Disabled persons granted exemption from standing during National Anthem in movie halls
The Supreme Court has granted an exemption to six categories of disabled people from standing when the national anthem is played before the screening of a film in theatres. The six categories include people suffering from cerebral palsy, Parkinson disease, muscular dystrophy and other categories of disability. The order comes at the backdrop of reported incidents of people with disabilities facing the wrath of people trying to enforce patriotism during the national anthem.
In addition, the Court has also issued notice to the union government on the plea seeking Vande Mataram to be made mandatory in schools. The Centre should file its reply in a four weeks time on the plea. The reply should also ascertain the feasibility of singing the national anthem and the national song in Parliament, assemblies, courts, schools and colleges on working days.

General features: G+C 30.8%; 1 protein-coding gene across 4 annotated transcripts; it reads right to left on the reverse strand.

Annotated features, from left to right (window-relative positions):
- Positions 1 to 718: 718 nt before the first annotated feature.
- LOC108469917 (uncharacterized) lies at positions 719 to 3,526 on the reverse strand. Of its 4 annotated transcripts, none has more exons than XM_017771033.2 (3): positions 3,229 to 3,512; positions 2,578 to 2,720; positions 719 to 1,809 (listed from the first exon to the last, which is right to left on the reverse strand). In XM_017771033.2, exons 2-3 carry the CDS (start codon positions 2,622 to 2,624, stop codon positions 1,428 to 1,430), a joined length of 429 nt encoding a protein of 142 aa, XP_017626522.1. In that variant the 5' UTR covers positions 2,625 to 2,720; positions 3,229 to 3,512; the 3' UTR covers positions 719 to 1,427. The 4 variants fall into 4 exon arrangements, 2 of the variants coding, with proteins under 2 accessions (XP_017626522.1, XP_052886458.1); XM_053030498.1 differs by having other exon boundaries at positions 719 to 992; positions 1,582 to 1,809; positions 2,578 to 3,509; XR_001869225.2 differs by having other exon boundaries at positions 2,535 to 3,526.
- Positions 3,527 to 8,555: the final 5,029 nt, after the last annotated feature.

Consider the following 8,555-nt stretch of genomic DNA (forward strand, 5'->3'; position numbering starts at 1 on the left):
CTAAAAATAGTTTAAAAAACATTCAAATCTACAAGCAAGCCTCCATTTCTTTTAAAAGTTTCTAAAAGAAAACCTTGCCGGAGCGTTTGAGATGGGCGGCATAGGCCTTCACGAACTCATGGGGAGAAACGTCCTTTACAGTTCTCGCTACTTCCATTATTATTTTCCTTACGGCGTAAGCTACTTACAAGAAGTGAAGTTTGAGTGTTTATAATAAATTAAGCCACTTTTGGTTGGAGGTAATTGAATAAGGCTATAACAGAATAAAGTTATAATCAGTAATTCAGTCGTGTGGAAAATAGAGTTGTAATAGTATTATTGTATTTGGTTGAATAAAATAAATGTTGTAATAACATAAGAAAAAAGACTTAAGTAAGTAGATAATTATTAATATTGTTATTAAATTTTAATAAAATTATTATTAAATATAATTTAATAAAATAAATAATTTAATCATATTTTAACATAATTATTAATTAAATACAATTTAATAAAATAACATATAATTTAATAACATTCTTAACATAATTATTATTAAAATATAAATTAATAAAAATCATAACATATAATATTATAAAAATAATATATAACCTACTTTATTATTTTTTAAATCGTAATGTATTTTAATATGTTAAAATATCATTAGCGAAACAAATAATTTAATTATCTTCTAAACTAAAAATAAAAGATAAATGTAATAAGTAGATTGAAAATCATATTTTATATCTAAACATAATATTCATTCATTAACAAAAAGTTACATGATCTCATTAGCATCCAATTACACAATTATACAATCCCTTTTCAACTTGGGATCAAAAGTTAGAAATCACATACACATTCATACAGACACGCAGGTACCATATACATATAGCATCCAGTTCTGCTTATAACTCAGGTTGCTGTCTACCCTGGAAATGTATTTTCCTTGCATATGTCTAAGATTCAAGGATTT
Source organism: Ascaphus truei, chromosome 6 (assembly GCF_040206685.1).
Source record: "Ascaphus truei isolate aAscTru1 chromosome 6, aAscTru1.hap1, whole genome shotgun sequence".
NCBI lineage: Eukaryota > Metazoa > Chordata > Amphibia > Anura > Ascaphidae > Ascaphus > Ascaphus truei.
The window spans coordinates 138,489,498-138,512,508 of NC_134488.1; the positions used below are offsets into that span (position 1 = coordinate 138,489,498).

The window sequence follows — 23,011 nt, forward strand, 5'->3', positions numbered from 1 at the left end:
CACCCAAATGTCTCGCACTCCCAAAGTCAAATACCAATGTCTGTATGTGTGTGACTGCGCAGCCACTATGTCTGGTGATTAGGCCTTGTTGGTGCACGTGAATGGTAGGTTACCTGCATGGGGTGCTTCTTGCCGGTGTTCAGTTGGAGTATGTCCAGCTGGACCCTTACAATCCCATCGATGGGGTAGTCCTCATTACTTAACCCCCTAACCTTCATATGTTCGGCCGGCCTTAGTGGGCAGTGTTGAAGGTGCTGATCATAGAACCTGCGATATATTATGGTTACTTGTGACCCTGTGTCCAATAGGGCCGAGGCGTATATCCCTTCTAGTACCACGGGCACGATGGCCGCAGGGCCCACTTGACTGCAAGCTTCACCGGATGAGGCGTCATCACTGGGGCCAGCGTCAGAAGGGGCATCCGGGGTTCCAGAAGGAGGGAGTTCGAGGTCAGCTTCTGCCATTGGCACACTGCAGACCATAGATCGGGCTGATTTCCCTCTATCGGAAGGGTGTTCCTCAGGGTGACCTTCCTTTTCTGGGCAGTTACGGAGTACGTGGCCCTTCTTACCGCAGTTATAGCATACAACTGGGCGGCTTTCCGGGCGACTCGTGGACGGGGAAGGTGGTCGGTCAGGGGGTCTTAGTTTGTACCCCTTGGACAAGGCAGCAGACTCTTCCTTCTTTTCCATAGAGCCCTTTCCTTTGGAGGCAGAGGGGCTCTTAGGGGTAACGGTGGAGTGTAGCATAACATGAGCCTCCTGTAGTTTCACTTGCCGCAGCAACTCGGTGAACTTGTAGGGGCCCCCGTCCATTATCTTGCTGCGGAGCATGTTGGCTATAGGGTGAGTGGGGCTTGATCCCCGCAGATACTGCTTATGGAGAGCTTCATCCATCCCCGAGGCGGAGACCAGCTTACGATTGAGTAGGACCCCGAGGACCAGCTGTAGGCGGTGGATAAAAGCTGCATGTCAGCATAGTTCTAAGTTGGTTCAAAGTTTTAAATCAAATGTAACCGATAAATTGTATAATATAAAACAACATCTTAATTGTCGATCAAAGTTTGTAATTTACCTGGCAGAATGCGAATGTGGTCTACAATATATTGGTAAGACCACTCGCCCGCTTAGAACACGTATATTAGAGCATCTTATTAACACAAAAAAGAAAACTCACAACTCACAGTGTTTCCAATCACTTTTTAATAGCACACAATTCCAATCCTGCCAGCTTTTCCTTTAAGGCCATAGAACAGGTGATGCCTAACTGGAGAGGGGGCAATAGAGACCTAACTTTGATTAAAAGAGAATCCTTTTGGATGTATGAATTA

On November 30, 2016, the Supreme Court made it mandatory for all the cinema halls across the nation to play the national anthem with the image of the national flag displayed before screening of a movie, when the audience must stand and show respect. The idea was to instil a sense of committed patriotism and nationalism among people.
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